Harry's Brook Bridge Repair is Complete, But Township Expresses Dissatisfaction
A recently-completed, $2 million New Jersey Department of Transportation (DOT) project to repair Harry's Brook Bridge on Princeton-Kingston Road in the Township has calmed the nerves of drivers and Lake Carnegie-area residents, but has raised the eyebrows of several Township officials who are questioning the bridge's aesthetic integrity.
"Basically, we're not particularly happy with what has been done," said Tom White, vice chairperson of the Township's Historic Preservation Commission, at a July 12 meeting that sought to bridge a gap between Township officials, DOT, and various contract representatives.
The Township's primary grievance concerns the stone work that was put in place after the base structure of the bridge was completed. The original bridge, which was constructed around 1905, was designed with stonework composed of stones of different sizes, shapes, and types. Preliminary discussions between DOT and the Township outlined a plan that would essentially "recreate" the original bridge while putting in place modern day safety standards such as "Jersey barriers" that keep a vehicle from driving over the side rails.
"DOT has put up a safe, durable structure," Mr. White said, but he added that he has received public comment regarding the final product.
Mr. White referred to at least two calls from residents voicing concern over the bridge's aesthetics. When driving across it, one can see the white partitions that fulfill the DOT's safety standards. These partitions, Mr. White said, were supposed to have been faced with stonework like that on the outside of the bridge.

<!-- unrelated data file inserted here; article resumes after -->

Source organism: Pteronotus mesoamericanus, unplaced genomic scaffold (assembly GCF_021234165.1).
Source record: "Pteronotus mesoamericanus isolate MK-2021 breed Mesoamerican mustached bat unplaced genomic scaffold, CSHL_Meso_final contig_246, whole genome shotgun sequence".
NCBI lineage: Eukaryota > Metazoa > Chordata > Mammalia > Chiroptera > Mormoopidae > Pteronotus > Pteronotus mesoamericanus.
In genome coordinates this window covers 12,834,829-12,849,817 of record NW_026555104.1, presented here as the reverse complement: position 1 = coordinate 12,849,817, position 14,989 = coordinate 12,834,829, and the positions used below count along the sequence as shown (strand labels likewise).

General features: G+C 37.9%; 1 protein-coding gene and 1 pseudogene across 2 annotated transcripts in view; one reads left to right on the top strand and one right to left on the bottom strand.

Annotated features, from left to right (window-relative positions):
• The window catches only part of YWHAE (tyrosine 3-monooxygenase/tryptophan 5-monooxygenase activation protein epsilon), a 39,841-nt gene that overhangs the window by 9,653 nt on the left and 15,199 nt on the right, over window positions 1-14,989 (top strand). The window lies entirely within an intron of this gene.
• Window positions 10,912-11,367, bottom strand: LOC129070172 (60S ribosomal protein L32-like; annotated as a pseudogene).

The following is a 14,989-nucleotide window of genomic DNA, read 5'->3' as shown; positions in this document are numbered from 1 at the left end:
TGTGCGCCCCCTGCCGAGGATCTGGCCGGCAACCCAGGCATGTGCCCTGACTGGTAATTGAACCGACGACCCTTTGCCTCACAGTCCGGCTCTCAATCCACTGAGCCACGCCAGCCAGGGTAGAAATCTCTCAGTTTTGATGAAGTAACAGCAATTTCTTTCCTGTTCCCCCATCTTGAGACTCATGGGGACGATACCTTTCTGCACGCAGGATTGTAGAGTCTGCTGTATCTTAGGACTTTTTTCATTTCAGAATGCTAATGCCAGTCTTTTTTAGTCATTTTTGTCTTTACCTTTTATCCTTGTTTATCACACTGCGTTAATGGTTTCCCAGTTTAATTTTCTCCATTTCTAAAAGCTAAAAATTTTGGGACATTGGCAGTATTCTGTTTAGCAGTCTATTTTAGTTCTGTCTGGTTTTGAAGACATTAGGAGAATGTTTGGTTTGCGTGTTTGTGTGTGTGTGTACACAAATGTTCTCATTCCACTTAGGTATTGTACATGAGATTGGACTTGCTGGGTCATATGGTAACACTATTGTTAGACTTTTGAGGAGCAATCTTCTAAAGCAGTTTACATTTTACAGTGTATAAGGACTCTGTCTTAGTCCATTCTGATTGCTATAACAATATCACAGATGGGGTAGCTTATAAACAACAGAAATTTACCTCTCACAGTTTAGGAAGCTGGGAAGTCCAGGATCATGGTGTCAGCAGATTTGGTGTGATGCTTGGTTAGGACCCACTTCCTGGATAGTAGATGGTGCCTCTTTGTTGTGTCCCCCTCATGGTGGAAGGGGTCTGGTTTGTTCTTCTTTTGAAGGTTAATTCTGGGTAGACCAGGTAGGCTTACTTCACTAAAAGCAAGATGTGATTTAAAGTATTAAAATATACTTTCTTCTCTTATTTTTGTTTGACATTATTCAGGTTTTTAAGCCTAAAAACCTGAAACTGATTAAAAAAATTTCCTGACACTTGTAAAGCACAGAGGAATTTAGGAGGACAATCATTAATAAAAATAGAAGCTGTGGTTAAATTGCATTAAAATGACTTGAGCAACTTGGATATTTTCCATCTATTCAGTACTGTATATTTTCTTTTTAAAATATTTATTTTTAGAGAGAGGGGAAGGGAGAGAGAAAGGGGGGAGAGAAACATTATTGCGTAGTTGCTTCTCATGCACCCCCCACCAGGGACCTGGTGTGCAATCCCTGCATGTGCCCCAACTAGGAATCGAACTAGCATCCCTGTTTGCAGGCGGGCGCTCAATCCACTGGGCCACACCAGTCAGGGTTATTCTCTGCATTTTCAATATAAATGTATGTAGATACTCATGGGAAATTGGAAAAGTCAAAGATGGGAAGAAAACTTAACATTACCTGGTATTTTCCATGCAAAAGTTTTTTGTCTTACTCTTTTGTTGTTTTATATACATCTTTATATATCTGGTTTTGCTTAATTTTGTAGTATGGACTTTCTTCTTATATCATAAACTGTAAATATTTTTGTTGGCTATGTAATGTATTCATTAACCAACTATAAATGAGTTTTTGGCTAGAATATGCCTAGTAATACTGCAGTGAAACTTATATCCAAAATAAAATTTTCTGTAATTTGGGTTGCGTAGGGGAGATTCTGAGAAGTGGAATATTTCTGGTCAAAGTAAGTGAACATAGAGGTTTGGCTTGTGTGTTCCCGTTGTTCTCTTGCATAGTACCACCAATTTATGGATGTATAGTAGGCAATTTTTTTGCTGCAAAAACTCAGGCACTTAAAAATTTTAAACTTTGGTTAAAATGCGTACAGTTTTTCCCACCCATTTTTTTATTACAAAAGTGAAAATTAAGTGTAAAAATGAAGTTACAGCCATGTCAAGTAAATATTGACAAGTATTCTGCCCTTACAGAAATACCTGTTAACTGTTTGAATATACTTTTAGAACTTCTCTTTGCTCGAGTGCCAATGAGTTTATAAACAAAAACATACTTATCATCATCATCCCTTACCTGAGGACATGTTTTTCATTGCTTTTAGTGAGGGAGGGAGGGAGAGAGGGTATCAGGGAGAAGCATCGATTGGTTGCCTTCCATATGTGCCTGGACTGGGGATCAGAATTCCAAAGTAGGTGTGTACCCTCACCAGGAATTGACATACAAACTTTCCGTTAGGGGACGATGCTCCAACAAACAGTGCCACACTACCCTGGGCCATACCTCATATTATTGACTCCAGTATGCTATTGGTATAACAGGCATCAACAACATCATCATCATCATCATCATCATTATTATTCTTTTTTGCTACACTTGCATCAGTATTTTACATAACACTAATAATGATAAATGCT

"We as a commission were looking for a finish that was compatible with the original structure and DOT was willing to put up the extra cash for that," Mr. White said, but added that the finished product resulted in "travel lanes [that] are essentially what you see on Route 1."
Mr. White pointed out that while the Historic Commission can object to the outcome, it is up to DOT to deliver final compliance with the Township's standards; he conceded that there was little the Township could do if DOT resisted.
DOT representatives could not be reached for comment at press time.
The efforts with Harry's Brook Bridge have not
been in vain on the Township's end, Mr. White added. In fact,
he said he hopes it will enhance communications between the
municipality and the state on future projects. The next bridge
project where DOT and the Historic Commission will be working
together is the Stony Brook Bridge on Quaker Road. A start time
for that project has yet to be set.